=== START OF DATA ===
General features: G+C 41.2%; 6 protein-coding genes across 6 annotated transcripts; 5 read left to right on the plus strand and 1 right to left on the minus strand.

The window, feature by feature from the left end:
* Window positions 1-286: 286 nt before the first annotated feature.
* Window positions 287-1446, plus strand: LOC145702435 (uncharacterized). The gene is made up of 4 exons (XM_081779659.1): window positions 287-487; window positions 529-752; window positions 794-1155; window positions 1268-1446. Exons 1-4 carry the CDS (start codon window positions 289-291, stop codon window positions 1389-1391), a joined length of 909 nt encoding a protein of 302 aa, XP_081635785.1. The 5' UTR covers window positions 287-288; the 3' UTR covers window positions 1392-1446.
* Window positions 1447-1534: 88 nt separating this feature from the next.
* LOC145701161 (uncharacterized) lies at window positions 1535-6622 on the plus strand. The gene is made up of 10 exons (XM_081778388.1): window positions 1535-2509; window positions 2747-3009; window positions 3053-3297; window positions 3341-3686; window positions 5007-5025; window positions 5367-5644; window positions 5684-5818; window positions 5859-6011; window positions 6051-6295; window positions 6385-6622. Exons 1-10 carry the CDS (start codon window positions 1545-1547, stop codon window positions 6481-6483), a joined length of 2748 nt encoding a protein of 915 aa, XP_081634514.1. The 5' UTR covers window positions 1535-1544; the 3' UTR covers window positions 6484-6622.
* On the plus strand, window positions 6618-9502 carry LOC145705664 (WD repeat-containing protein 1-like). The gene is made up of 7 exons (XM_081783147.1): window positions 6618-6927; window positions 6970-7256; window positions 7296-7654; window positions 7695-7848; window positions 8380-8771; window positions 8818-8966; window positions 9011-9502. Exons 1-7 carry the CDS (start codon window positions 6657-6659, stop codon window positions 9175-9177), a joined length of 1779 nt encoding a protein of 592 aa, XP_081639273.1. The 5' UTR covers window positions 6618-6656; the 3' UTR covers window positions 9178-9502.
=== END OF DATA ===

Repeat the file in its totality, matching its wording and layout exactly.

General features: G+C 41.2%; 6 protein-coding genes across 6 annotated transcripts; 5 read left to right on the plus strand and 1 right to left on the minus strand.

The window, feature by feature from the left end:
* Window positions 1-286: 286 nt before the first annotated feature.
* Window positions 287-1446, plus strand: LOC145702435 (uncharacterized). The gene is made up of 4 exons (XM_081779659.1): window positions 287-487; window positions 529-752; window positions 794-1155; window positions 1268-1446. Exons 1-4 carry the CDS (start codon window positions 289-291, stop codon window positions 1389-1391), a joined length of 909 nt encoding a protein of 302 aa, XP_081635785.1. The 5' UTR covers window positions 287-288; the 3' UTR covers window positions 1392-1446.
* Window positions 1447-1534: 88 nt separating this feature from the next.
* LOC145701161 (uncharacterized) lies at window positions 1535-6622 on the plus strand. The gene is made up of 10 exons (XM_081778388.1): window positions 1535-2509; window positions 2747-3009; window positions 3053-3297; window positions 3341-3686; window positions 5007-5025; window positions 5367-5644; window positions 5684-5818; window positions 5859-6011; window positions 6051-6295; window positions 6385-6622. Exons 1-10 carry the CDS (start codon window positions 1545-1547, stop codon window positions 6481-6483), a joined length of 2748 nt encoding a protein of 915 aa, XP_081634514.1. The 5' UTR covers window positions 1535-1544; the 3' UTR covers window positions 6484-6622.
* On the plus strand, window positions 6618-9502 carry LOC145705664 (WD repeat-containing protein 1-like). The gene is made up of 7 exons (XM_081783147.1): window positions 6618-6927; window positions 6970-7256; window positions 7296-7654; window positions 7695-7848; window positions 8380-8771; window positions 8818-8966; window positions 9011-9502. Exons 1-7 carry the CDS (start codon window positions 6657-6659, stop codon window positions 9175-9177), a joined length of 1779 nt encoding a protein of 592 aa, XP_081639273.1. The 5' UTR covers window positions 6618-6656; the 3' UTR covers window positions 9178-9502.